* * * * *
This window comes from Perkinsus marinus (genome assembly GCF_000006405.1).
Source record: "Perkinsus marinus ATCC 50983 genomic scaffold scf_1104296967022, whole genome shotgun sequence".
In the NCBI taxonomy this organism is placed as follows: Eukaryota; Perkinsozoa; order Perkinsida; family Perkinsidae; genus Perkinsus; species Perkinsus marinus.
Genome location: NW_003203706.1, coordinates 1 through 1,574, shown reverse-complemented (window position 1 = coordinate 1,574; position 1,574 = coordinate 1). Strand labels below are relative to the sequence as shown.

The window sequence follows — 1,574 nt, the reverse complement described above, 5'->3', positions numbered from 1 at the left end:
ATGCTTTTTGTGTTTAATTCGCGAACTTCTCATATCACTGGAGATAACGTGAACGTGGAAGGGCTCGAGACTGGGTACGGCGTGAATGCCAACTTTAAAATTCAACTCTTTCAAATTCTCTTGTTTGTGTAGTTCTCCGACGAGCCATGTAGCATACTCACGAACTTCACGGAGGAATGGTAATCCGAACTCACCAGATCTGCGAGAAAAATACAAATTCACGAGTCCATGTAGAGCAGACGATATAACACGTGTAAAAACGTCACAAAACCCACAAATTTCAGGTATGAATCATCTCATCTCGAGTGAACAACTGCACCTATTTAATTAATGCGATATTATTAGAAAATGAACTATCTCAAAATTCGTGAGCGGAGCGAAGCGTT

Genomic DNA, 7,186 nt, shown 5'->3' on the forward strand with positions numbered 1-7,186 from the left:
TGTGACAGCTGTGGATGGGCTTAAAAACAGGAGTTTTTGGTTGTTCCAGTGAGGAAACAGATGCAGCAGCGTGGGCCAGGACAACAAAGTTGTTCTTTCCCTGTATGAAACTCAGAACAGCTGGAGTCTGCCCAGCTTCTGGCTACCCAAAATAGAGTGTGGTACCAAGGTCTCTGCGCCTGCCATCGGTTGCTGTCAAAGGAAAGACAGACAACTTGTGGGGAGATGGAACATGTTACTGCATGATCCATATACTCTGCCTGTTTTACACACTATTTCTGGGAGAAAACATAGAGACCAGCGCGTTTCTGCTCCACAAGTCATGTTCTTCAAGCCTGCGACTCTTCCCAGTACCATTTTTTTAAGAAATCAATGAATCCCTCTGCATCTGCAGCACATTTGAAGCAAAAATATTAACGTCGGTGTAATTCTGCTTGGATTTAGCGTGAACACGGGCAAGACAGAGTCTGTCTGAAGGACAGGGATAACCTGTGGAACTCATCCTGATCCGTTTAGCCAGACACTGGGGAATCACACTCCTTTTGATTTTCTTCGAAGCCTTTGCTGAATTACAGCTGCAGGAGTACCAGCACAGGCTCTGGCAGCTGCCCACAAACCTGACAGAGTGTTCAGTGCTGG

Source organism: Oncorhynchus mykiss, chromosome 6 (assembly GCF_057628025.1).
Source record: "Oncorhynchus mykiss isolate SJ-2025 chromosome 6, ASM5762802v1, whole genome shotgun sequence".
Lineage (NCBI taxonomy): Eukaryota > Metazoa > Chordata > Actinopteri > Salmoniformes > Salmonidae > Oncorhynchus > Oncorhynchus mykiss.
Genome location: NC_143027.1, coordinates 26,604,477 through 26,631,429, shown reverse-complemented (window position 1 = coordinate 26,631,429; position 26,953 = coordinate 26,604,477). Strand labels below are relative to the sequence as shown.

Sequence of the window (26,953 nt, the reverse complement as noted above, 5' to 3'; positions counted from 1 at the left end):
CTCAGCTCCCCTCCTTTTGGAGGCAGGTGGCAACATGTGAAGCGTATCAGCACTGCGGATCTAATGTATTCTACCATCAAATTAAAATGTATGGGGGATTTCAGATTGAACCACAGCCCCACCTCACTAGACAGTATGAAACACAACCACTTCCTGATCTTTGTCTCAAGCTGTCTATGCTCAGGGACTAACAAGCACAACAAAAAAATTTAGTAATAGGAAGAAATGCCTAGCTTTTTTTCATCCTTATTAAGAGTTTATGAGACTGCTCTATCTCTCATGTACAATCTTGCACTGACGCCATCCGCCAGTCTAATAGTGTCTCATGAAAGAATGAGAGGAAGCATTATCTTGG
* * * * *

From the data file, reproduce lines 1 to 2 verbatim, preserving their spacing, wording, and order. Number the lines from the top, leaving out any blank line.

This window comes from Perkinsus marinus (genome assembly GCF_000006405.1).
Source record: "Perkinsus marinus ATCC 50983 genomic scaffold scf_1104296967022, whole genome shotgun sequence".